by Mark Sanders – guest author

Head Councilman of Zuni Pueblo
Arden Kucate, head tribal councilman of Zuni Pueblo, describes the desecration he saw during his tour of Amity Puebo, an ancient adobe pueblo flanked by burial grounds. Today, fences prevent a closer look. Photo Credit: Monica Alonzo, Phoenix New Times

Almost a year ago to the day, the Phoenix New Times reported on large-scale site disturbances at Amity Pueblo, a long-abandoned Native American settlement located in the eastern Arizona village of Eagar. Native American remains dating to 900 years ago were unearthed in April 2011, when Arizona Game and Fish Department crews bulldozed the archaeological site for the construction of a public fishing pond. Tribal leaders from Arizona and New Mexico were understandably outraged. However, when tribal officials reported the desecration, both the state agency as well as the federal lead agency overseeing the project – U.S. Fish and Wildlife Service – ignored demands for immediate corrective action. The Zuni tribe appealed to the media in hopes that a public campaign would help their cause, and the agencies involved promised to comply.

In the year since the news story came out, and despite the ripple effects of the article through the national media, nothing has been done. Today, human remains are still on site, exposed to the elements as a second winter is setting in. “Nothing’s going on,” says Kurt Dongoske, lead archaeologist for the Pueblo of Zuni. “I just got an email maybe late last week from the Fish and Wildlife Service saying they’re in negotiations with Arizona Game and Fish, and that they’ll be in touch with tribes in couple weeks. It was very cryptic.”

This echoes a recent email I received from the U.S. Fish and Wildlife Service administrator Christine Tincher. When asked for an update on Amity Pueblo, her response was the following: “We consulted with the Tribes regarding mitigation needs. Now we are working with Arizona Game and Fish Department, the grantee who began construction of a pond, to develop a plan to implement mitigation. We will continue to consult with the Tribes and the Advisory Council on Historic Preservation [the federal agency that insures compliance with federal law] and the Arizona State Historic Preservation Officer to work towards a solution.”

Dongoske sent a strongly worded email dated October 31 to the Advisory Council on Historic Preservation. In the message, he writes, “The apologies offered to Zuni from the Fish and Wildlife Service and the Arizona Game and Fish Department regarding this disturbance appear to be disingenuous and empty based on their lack of concern to implement measures to appropriately and respectfully collect and reinter the disturbed human remains. Moreover, this lack of action further reinforces the Zuni perception that Zuni cultural/religious values are unimportant to the Federal and state governments.” He has yet to hear a response from the ACHP.

Rock At Amity Pueblo Showing Abrasions
Abrasions on a large stone from metal machinary: Remnants of an ancient civilization devastated when Arizona Game and Fish started construction on a community fishing pond. Photo Credit: Monica Alonzo, Phoenix New Times

On November 12, 2013, the Society for American Archaeology, a 7,000-member organization for archaeologists practicing in the Americas, wrote to Secretary of the Interior Sally Jewell. Hers is the federal department that oversees the Department of Fish and Wildlife. The letter similarly pleaded for action, as there seemed to be no progress in the three years since the incident. The letter reads in part, “We are not interested in laying blame or pointing fingers; we simply want a just solution for the ancestors that have been disturbed, their descendants, and the American public.”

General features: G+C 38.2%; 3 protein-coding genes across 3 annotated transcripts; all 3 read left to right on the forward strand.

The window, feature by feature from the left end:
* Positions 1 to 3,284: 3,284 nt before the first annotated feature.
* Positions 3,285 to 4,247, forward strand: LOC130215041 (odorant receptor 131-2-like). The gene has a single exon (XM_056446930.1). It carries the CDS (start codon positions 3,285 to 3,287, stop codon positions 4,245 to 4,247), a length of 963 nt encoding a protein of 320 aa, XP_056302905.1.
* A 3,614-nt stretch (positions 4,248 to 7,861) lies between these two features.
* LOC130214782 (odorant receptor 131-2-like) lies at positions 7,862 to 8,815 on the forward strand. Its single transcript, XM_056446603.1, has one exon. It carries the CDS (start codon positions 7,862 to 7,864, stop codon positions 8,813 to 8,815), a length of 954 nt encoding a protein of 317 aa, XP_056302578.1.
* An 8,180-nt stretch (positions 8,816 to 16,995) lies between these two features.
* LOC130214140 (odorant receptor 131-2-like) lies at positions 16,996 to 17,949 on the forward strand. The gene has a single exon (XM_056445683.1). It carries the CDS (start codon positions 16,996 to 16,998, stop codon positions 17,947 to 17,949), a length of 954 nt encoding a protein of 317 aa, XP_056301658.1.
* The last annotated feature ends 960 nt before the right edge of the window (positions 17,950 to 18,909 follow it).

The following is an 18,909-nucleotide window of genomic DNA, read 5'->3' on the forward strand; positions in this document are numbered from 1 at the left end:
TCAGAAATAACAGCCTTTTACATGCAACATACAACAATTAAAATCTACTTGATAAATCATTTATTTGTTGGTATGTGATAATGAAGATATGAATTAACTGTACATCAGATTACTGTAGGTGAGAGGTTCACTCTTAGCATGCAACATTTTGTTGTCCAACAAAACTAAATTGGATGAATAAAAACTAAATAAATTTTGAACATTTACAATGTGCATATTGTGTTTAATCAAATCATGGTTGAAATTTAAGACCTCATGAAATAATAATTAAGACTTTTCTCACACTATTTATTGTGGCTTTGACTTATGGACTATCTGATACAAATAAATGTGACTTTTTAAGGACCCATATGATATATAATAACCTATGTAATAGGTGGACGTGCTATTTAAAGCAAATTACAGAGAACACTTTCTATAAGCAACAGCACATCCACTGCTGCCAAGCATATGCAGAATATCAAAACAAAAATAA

Jeff Altschul is the president of the SAA. In a recent interview, he expressed his frustration with Fish and Wildlife, and explained why his organization opted to bypass Fish and Wildlife administrators and instead write to the Secretary herself. “It seems to me that this kind of action should fall way below the Secretary of the Interior,” he says, adding, “I would like to think if it got all the way up to the Secretary, she could fix it pretty quick.”

On November 14, the 200-member nonprofit Arizona Archaeological Council also sent a letter to Secretary Jewell, similarly urging action on the Amity Pueblo debacle. It reads in part, “We urge the Secretary of the Department of the Interior to intervene on their behalf and to direct the US Fish and Wildlife Service to finalize an agreement acceptable to all parties….” To date, the Secretary has not responded to either organization.

During a recent interview, Arizona Game and Fish deputy director, Gary Hovatter, apologized repeatedly for his agency’s mismanagement at Amity Pueblo, adding that his agency has been “rolling the dice” for decades without an incident like this. When the site damage of 2011 occurred, he says Game and Fish has entered unknown territory.

“You ask, ‘Why are we moving so slowly on this?,” Hovatter remarks. “And I say, ‘Compared to what?’ We’ve never had anything like this happen before.” He believes that “probably in the next several months” there will be an attempt to agree on how to move forward, but with so many different interests involved – federal and state agencies, plus the sometimes conflicting opinions among the tribes on how to manage human remains – an answer may not be coming any time soon.

Mark Sanders is an archaeologist and journalist living in Denver. He can be reached through his website,


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